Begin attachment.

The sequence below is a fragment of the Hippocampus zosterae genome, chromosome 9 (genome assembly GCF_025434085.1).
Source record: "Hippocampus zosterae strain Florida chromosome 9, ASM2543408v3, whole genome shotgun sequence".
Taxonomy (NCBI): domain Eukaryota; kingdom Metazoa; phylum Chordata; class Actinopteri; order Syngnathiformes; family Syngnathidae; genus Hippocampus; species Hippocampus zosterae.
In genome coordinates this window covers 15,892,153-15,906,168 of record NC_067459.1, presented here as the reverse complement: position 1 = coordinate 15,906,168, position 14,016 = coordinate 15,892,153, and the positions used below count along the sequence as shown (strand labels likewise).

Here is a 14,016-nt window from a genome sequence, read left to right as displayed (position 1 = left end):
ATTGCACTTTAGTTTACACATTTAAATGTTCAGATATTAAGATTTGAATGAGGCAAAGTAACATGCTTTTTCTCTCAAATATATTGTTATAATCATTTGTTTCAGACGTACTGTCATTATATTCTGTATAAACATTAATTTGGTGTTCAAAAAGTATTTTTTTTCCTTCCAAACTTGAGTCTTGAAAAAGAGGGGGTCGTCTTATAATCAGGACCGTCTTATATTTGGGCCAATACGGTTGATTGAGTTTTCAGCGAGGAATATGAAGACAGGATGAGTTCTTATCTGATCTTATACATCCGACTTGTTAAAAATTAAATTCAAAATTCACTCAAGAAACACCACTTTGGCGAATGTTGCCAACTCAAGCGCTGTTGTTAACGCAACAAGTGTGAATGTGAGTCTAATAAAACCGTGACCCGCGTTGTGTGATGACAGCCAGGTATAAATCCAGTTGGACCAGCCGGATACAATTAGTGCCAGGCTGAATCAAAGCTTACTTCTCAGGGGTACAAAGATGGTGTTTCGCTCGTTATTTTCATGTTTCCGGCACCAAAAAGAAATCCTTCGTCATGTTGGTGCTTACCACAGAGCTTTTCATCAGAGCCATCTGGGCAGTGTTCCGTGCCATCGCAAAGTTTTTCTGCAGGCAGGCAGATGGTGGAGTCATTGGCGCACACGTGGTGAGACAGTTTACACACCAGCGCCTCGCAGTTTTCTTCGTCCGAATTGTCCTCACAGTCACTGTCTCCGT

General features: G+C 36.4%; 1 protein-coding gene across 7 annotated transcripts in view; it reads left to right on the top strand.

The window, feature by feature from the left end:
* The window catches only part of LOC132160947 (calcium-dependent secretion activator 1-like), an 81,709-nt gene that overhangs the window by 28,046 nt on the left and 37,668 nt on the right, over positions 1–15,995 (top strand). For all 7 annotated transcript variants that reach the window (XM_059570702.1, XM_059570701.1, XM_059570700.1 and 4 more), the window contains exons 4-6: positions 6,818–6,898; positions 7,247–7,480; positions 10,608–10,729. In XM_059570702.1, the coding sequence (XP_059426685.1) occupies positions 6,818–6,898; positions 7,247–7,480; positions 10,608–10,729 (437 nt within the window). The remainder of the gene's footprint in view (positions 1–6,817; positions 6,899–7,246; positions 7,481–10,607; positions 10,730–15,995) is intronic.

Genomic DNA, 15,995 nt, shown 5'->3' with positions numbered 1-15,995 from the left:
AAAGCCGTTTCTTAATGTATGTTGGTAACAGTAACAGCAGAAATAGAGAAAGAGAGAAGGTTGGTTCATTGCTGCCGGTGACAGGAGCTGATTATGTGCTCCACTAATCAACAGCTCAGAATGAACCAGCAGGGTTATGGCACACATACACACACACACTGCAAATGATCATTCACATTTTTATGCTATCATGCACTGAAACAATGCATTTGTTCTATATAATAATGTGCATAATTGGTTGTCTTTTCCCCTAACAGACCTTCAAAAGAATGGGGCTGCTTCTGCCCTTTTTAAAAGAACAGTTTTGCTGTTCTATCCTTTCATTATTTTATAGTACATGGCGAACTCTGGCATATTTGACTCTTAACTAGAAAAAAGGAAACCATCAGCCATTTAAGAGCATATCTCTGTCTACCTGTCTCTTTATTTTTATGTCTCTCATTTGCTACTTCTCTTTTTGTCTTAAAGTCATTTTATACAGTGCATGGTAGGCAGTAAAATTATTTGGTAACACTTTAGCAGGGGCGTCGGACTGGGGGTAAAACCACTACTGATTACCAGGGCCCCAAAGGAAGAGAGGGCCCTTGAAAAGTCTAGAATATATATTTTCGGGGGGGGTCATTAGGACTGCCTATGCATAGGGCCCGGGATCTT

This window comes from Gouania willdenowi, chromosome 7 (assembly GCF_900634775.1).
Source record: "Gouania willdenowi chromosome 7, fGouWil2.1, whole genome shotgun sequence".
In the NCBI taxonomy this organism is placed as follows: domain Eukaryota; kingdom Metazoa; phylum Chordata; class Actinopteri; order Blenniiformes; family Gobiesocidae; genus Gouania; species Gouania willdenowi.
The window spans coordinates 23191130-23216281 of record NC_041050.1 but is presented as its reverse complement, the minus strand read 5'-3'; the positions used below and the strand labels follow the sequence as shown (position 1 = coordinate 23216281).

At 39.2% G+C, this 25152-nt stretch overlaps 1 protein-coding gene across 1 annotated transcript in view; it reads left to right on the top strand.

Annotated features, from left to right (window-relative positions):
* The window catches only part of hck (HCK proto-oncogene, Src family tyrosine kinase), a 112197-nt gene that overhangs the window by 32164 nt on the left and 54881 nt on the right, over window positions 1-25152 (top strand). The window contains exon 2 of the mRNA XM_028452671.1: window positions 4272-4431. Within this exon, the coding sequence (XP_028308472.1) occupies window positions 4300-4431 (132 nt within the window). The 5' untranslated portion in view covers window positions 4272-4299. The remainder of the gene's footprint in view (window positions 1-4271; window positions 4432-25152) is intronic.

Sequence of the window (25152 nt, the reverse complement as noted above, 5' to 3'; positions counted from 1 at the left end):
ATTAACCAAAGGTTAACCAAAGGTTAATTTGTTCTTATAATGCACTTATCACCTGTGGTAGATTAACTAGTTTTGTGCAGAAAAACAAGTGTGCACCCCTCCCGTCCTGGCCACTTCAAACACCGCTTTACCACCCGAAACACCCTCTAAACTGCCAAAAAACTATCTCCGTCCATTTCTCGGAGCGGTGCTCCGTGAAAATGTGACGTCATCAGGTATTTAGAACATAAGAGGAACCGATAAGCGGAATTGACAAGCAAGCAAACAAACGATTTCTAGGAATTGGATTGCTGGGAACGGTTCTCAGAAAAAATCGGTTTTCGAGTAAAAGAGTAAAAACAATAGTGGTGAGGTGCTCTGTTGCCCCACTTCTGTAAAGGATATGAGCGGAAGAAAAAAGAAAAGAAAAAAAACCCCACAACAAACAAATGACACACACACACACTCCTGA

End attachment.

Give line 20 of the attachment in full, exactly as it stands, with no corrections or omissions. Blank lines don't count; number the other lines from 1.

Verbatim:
ATTAACCAAAGGTTAACCAAAGGTTAATTTGTTCTTATAATGCACTTATCACCTGTGGTAGATTAACTAGTTTTGTGCAGAAAAACAAGTGTGCACCCCTCCCGTCCTGGCCACTTCAAACACCGCTTTACCACCCGAAACACCCTCTAAACTGCCAAAAAACTATCTCCGTCCATTTCTCGGAGCGGTGCTCCGTGAAAATGTGACGTCATCAGGTATTTAGAACATAAGAGGAACCGATAAGCGGAATTGACAAGCAAGCAAACAAACGATTTCTAGGAATTGGATTGCTGGGAACGGTTCTCAGAAAAAATCGGTTTTCGAGTAAAAGAGTAAAAACAATAGTGGTGAGGTGCTCTGTTGCCCCACTTCTGTAAAGGATATGAGCGGAAGAAAAAAGAAAAGAAAAAAAACCCCACAACAAACAAATGACACACACACACACTCCTGA